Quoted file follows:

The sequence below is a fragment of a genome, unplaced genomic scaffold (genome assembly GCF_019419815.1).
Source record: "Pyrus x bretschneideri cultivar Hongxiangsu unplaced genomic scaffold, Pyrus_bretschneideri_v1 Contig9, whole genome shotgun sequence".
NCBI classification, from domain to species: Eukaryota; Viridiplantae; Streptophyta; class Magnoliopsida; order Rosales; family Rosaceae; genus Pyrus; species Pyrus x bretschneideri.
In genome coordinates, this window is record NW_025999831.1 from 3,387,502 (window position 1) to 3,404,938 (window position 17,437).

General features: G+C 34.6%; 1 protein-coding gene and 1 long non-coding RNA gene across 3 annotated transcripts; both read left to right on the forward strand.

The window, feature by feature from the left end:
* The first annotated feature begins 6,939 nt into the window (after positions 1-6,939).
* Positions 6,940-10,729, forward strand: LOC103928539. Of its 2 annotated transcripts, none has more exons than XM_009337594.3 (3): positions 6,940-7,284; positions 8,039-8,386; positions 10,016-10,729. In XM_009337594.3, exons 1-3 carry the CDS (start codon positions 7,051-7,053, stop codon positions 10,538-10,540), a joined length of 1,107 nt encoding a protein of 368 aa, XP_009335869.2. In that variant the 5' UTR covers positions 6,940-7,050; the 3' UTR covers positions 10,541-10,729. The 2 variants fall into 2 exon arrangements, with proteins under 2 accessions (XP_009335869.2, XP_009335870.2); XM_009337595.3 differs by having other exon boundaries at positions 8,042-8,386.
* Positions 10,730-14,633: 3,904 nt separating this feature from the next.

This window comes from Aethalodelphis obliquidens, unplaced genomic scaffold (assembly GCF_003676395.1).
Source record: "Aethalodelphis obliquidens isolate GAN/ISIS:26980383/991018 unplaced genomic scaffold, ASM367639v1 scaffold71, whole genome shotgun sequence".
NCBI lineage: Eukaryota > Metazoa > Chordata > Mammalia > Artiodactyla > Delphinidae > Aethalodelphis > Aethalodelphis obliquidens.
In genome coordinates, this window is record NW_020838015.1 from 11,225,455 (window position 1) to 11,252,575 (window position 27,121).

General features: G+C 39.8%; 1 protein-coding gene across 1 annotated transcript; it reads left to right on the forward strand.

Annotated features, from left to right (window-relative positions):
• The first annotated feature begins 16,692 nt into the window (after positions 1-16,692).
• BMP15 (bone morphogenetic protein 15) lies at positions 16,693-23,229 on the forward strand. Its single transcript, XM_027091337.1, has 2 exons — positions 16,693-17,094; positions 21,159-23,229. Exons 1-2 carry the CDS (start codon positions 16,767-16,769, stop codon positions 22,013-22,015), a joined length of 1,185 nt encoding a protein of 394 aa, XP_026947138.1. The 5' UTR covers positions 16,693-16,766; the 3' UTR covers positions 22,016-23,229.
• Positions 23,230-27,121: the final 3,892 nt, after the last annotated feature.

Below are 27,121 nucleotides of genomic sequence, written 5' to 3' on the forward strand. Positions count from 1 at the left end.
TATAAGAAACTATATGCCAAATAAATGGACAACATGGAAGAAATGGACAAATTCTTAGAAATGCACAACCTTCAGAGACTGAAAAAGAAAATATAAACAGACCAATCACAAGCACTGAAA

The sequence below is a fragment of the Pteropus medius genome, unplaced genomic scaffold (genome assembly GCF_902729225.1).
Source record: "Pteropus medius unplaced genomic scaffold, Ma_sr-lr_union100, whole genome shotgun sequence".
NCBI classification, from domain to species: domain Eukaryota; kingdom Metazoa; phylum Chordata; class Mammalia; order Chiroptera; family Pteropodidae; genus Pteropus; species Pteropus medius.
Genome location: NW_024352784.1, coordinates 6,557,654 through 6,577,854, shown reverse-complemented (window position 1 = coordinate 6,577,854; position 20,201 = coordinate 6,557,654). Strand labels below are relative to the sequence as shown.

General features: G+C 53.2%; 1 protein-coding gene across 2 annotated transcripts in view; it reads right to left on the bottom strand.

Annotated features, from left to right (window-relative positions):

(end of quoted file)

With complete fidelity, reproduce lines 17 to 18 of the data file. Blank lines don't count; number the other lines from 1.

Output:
• BMP15 (bone morphogenetic protein 15) lies at positions 16,693-23,229 on the forward strand. Its single transcript, XM_027091337.1, has 2 exons — positions 16,693-17,094; positions 21,159-23,229. Exons 1-2 carry the CDS (start codon positions 16,767-16,769, stop codon positions 22,013-22,015), a joined length of 1,185 nt encoding a protein of 394 aa, XP_026947138.1. The 5' UTR covers positions 16,693-16,766; the 3' UTR covers positions 22,016-23,229.
• Positions 23,230-27,121: the final 3,892 nt, after the last annotated feature.